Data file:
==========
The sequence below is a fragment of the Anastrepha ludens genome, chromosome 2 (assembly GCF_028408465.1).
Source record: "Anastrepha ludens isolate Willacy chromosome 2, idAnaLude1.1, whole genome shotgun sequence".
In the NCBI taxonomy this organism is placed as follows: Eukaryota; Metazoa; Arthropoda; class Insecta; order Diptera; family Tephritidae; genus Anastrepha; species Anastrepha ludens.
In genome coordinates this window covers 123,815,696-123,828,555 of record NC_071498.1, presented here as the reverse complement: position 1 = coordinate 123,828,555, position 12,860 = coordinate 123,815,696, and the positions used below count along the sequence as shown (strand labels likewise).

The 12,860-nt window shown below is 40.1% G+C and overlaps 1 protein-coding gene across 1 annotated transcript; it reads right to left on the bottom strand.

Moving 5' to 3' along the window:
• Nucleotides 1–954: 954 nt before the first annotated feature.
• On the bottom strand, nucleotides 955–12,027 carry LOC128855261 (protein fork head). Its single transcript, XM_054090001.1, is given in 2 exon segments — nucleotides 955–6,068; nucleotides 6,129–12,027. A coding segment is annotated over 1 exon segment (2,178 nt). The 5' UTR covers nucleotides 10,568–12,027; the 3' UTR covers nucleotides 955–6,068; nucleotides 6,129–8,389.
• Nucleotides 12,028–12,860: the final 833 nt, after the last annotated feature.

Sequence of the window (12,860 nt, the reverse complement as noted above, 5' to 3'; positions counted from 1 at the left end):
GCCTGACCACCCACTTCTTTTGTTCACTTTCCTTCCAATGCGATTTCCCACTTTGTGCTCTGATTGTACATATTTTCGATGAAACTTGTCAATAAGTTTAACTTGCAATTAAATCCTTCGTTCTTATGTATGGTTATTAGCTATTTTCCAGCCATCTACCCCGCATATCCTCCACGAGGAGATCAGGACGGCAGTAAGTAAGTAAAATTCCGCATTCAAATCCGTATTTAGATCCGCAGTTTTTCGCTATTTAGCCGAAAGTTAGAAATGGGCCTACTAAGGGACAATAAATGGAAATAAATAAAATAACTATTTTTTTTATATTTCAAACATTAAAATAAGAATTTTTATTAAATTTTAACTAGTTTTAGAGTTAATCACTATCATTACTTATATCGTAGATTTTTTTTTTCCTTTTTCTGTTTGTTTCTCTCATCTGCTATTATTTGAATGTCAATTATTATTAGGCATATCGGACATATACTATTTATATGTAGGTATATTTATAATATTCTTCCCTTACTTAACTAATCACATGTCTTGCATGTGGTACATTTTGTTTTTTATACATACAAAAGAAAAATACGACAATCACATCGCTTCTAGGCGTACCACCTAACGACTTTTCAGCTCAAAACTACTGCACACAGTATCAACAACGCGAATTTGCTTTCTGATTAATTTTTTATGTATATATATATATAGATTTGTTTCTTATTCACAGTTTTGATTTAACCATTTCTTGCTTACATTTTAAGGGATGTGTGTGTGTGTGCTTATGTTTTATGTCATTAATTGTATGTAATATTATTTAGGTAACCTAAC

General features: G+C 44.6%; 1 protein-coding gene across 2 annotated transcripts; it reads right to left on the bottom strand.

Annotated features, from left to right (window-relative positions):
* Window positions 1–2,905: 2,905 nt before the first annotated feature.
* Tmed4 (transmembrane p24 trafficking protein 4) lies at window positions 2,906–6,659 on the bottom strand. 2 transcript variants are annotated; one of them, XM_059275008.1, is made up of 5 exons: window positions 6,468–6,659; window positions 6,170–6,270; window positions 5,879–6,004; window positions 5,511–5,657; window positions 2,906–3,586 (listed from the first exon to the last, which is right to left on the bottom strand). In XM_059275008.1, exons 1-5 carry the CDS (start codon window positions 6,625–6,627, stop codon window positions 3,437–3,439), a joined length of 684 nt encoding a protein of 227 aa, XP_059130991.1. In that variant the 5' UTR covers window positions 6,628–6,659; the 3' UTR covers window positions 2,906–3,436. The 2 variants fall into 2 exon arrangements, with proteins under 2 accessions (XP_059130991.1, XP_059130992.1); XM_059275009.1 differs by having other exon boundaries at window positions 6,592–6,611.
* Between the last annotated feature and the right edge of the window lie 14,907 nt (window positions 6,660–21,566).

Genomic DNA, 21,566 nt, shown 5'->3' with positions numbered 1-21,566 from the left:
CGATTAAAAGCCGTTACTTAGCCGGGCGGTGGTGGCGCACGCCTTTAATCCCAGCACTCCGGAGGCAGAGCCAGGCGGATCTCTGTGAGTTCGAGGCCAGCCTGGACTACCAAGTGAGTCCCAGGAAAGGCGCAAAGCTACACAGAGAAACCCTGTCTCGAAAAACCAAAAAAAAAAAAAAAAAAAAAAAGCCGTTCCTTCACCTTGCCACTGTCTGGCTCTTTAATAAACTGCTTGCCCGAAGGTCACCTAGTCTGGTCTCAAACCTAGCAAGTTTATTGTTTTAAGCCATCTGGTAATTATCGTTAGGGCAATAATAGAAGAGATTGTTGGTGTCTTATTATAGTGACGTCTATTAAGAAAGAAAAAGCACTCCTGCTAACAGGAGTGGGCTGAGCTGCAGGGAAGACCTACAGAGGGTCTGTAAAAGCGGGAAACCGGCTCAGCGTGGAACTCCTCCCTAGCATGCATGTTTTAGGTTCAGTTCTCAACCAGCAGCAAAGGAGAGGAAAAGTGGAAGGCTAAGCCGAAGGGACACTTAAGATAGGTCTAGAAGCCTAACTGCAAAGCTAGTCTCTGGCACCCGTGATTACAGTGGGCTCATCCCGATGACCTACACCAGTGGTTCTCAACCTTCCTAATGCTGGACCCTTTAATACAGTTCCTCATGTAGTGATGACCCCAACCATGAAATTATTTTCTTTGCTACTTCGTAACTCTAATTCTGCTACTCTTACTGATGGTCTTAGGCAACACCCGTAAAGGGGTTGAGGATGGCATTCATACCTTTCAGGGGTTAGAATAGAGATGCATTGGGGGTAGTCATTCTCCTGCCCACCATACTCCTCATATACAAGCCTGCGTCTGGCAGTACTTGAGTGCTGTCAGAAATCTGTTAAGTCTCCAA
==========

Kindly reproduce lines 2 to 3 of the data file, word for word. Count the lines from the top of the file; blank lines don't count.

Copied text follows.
Source record: "Anastrepha ludens isolate Willacy chromosome 2, idAnaLude1.1, whole genome shotgun sequence".
In the NCBI taxonomy this organism is placed as follows: Eukaryota; Metazoa; Arthropoda; class Insecta; order Diptera; family Tephritidae; genus Anastrepha; species Anastrepha ludens.